Depending on the bending angle and radius, the material in the bend region deforms. To get the final part dimensions we aim for, we have to take this into account beforehand. Most professional CAD tools, such as Solidworks or Rhino, will do all the bending math for you, but unfortunately, many other good tools, such as Fusion 360, OpenSCAD or FreeCAD require you to get additional plugins, make use of online calculators , or do the math by hand.
Let’s start by assuming you wanted to build a 90° bracket out of an infinitesimally thin sheet of material, or to be practical, a piece of paper. Because it’s so thin, it actually does not contain any material, so it will bend without material deformations. To make it even simpler, we choose a bend radius of 0, which makes it a crease. In this theoretical case, the length L of the strip we need to cut out will be the sum of the two sides of the bracket, A and B.
If we now add a bend radius, our bracket will not consist of two straight sides A and B anymore, but by two shortened legs, which I will call a and b. The legs are connected by an arc of length c. So far, so good.
To think about bending a sheet of metal that has appreciable thickness, focus on an imaginary central sheet, the so-called neutral line or neutral axis, within the thickness. This neutral line behaves just like the thin sheet above, remaining undeformed during bending. The only two things we have to bear in mind mind are that the material thickness t offsets the bend radius r’ of the neutral line by half the material thickness, and our legs a and b get a bit shorter. Real-world materials like steel and aluminum do not behave exactly like this central line, but the concept of the neutral line is still useful to describe them.
Bend allowance and k-factor
As always, real-world materials do not behave as simply as our models. After the material has taken on its new shape in between the hardened steel tools of the press, this central neutral line will be pretty messed up by the interaction. We can’t really know the course of the neutral line after the bend without a detailed and rather complex model of the material characteristics. To make things easy, an imaginary neutral line based on a simplified approximation can be used to predict the length of the flat pattern:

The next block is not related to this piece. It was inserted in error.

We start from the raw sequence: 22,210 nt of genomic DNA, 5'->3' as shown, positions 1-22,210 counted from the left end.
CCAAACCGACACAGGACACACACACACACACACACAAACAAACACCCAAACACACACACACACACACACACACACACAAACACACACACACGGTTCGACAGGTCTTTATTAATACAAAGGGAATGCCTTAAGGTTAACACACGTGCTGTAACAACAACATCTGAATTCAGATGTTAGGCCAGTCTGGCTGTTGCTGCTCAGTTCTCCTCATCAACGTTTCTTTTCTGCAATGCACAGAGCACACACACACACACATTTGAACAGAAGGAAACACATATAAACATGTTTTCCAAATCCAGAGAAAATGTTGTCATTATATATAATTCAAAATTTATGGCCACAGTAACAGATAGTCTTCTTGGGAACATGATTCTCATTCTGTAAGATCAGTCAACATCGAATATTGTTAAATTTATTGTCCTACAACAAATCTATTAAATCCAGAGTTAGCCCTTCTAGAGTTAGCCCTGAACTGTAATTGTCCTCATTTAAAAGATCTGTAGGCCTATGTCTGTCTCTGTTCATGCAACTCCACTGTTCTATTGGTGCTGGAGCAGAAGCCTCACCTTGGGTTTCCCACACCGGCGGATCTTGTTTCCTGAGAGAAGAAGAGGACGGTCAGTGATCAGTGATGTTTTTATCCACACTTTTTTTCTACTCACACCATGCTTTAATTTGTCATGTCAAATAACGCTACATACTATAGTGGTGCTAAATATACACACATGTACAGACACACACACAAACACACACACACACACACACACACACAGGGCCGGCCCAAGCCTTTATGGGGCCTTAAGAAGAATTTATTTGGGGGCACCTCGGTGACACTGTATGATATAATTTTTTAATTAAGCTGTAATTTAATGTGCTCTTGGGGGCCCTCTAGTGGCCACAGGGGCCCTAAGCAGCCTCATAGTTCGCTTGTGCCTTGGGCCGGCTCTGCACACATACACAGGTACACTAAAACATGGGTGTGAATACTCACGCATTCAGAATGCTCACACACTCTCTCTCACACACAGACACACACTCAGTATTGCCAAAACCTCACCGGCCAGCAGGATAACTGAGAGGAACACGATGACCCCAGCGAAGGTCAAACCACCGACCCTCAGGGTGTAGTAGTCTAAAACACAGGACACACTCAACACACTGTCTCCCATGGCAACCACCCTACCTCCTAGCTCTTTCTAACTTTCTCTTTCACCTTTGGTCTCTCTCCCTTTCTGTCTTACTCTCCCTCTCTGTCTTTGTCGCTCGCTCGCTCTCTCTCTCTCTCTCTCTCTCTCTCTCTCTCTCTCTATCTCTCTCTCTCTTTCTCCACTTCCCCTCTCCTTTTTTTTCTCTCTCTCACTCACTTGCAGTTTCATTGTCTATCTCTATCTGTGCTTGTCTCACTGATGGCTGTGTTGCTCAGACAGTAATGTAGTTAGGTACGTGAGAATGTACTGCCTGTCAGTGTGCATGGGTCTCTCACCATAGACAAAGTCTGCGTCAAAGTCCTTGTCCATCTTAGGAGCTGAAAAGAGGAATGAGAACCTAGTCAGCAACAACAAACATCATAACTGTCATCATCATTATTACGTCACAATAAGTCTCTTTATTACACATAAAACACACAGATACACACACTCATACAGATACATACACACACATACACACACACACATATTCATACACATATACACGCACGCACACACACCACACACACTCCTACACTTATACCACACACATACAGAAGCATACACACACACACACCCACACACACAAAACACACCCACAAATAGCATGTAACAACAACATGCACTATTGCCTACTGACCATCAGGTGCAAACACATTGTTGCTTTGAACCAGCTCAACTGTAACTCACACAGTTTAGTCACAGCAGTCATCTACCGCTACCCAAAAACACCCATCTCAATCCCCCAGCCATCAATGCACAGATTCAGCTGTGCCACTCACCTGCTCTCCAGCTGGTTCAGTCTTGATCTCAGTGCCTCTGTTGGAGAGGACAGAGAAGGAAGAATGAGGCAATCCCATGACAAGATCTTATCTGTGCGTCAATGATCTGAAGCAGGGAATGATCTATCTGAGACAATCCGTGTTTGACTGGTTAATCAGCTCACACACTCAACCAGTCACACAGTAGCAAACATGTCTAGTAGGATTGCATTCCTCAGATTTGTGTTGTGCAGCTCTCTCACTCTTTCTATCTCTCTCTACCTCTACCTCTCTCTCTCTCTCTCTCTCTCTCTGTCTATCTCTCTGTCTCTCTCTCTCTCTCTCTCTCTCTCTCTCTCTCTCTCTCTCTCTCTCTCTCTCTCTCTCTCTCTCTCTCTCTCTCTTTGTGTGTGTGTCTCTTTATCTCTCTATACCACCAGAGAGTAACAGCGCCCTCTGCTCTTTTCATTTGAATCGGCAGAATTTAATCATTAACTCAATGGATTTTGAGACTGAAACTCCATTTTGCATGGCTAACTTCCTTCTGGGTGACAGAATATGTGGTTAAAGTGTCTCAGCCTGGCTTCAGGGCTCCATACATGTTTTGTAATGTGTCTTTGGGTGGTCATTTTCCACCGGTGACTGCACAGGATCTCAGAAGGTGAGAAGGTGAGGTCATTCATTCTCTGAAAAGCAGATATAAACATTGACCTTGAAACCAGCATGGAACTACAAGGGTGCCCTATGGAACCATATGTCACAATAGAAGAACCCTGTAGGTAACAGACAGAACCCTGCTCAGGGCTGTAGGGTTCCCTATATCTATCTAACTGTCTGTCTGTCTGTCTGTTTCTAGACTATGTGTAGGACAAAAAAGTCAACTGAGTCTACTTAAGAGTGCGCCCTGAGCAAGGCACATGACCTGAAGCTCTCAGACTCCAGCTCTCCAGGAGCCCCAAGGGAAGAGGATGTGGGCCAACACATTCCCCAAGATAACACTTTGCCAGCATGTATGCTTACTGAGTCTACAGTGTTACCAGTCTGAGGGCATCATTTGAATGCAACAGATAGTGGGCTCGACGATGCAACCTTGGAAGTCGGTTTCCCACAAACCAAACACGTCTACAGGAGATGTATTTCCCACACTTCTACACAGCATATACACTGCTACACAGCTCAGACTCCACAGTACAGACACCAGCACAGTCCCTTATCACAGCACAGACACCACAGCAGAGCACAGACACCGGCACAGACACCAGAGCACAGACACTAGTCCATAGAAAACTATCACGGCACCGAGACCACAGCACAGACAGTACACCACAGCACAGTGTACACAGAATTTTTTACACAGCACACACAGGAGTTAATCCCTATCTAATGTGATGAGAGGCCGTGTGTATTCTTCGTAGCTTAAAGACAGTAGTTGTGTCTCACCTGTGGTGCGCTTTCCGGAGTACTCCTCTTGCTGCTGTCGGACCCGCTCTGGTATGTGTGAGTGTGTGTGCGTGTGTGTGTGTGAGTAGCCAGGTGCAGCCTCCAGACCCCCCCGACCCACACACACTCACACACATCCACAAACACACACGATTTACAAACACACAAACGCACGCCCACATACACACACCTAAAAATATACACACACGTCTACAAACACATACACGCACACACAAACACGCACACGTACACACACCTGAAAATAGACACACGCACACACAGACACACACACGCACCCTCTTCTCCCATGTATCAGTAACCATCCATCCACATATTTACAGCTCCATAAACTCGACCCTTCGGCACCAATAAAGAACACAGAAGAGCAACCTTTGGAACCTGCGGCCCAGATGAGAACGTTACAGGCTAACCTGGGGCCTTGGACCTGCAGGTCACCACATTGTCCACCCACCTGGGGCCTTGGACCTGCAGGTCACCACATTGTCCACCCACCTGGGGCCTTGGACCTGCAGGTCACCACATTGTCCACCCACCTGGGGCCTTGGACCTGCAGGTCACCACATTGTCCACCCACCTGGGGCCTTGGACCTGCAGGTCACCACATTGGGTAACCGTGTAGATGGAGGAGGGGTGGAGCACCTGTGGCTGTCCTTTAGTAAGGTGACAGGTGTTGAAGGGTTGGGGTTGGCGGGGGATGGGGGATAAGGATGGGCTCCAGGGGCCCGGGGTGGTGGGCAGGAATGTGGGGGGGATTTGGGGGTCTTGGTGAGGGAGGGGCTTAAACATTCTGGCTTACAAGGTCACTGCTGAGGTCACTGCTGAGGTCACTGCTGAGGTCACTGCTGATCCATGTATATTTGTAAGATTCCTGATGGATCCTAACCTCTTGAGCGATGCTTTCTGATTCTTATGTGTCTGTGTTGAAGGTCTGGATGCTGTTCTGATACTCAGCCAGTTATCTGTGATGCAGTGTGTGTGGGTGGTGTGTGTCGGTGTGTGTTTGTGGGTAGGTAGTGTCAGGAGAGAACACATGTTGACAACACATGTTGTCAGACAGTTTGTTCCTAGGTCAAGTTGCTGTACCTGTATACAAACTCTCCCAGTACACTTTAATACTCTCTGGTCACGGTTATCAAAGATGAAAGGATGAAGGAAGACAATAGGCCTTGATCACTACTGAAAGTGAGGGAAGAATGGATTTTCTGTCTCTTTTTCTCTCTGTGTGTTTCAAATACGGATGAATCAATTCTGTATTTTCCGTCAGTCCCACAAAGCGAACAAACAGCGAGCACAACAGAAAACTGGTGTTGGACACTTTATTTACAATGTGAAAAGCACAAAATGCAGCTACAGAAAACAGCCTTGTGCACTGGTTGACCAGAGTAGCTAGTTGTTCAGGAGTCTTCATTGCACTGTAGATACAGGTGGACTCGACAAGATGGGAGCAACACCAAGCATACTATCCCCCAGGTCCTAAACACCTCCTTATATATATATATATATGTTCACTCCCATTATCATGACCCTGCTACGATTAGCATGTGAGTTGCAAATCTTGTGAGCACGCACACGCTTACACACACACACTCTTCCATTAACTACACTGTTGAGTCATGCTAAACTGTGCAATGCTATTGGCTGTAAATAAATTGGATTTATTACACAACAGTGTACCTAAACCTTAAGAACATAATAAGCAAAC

To do this, a correction factor, k, is introduced. The factor offsets the neutral line piece in the bend region from its center path until it has the length of the corresponding region of the flat pattern. The k-factor is empirically determined for a given material, material thickness, bend radius, and bending method. It reflects all real but unknown distortions in the bend region.
Since the k-factor depends on several factors, tables of empirically determined k-factors for given setups are used. Using the k-factor, we can now calculate the bend allowance „BA“, which is the length of flat material that goes into the bend region. It’s simply the arc length of the „imaginary“ neutral line piece, that has been offset by the k-factor:
Of course, the approximation is only as realistic as the k-factor used, and it makes sense to keep your own table with k-values for the materials you intend to work with. However, the following values are a good starting point:
Bend allowance of slotted bends
When slotting sheet metal at the bend axis, the material’s average density in the bend region is decreased. There is no particular rule for how much the material should be weakened but as a rule of thumb, a density of 20% for up to 1/8″ steel is a good choice. Going with 20% density, the bridge width w is 1/4th of the slot length s as shown in the graphic below. For the bridge width w, I suggest not going below 3/4th of the material thickness T.
When using straight slots, the bend region in the flat pattern will be as wide as the slot width d, so for all practical purposes, the slot width is equal to the bend allowance in this case. Depending on the desired bend radius, the slot width can be calculated: